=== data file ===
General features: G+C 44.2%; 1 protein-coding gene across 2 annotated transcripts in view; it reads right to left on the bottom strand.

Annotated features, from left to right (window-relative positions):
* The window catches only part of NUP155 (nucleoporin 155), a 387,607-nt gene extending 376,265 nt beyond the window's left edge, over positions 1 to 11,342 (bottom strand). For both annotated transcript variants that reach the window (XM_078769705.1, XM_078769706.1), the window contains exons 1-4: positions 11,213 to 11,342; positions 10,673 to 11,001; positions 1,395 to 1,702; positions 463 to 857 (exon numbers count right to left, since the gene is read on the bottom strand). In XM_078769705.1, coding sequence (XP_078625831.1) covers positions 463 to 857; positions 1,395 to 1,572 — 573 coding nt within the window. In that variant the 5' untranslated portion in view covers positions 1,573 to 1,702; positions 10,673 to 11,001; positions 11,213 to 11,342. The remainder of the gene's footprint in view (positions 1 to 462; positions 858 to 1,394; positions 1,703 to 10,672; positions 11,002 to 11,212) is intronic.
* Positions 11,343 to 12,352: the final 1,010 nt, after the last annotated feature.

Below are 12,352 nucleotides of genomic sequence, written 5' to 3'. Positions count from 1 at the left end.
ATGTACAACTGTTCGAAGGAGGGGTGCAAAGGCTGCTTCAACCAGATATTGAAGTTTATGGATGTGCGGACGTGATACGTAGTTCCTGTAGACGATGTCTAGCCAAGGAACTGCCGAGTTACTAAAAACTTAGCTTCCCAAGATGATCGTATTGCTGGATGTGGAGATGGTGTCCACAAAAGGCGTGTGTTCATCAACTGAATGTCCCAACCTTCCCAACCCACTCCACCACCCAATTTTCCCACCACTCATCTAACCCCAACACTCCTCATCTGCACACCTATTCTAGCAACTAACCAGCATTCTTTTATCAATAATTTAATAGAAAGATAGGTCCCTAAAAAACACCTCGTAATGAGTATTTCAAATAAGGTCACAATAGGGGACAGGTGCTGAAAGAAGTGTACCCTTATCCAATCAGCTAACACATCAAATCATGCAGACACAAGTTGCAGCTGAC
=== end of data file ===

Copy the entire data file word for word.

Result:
General features: G+C 44.2%; 1 protein-coding gene across 2 annotated transcripts in view; it reads right to left on the bottom strand.

Annotated features, from left to right (window-relative positions):
* The window catches only part of NUP155 (nucleoporin 155), a 387,607-nt gene extending 376,265 nt beyond the window's left edge, over positions 1 to 11,342 (bottom strand). For both annotated transcript variants that reach the window (XM_078769705.1, XM_078769706.1), the window contains exons 1-4: positions 11,213 to 11,342; positions 10,673 to 11,001; positions 1,395 to 1,702; positions 463 to 857 (exon numbers count right to left, since the gene is read on the bottom strand). In XM_078769705.1, coding sequence (XP_078625831.1) covers positions 463 to 857; positions 1,395 to 1,572 — 573 coding nt within the window. In that variant the 5' untranslated portion in view covers positions 1,573 to 1,702; positions 10,673 to 11,001; positions 11,213 to 11,342. The remainder of the gene's footprint in view (positions 1 to 462; positions 858 to 1,394; positions 1,703 to 10,672; positions 11,002 to 11,212) is intronic.
* Positions 11,343 to 12,352: the final 1,010 nt, after the last annotated feature.

Below are 12,352 nucleotides of genomic sequence, written 5' to 3'. Positions count from 1 at the left end.
ATGTACAACTGTTCGAAGGAGGGGTGCAAAGGCTGCTTCAACCAGATATTGAAGTTTATGGATGTGCGGACGTGATACGTAGTTCCTGTAGACGATGTCTAGCCAAGGAACTGCCGAGTTACTAAAAACTTAGCTTCCCAAGATGATCGTATTGCTGGATGTGGAGATGGTGTCCACAAAAGGCGTGTGTTCATCAACTGAATGTCCCAACCTTCCCAACCCACTCCACCACCCAATTTTCCCACCACTCATCTAACCCCAACACTCCTCATCTGCACACCTATTCTAGCAACTAACCAGCATTCTTTTATCAATAATTTAATAGAAAGATAGGTCCCTAAAAAACACCTCGTAATGAGTATTTCAAATAAGGTCACAATAGGGGACAGGTGCTGAAAGAAGTGTACCCTTATCCAATCAGCTAACACATCAAATCATGCAGACACAAGTTGCAGCTGAC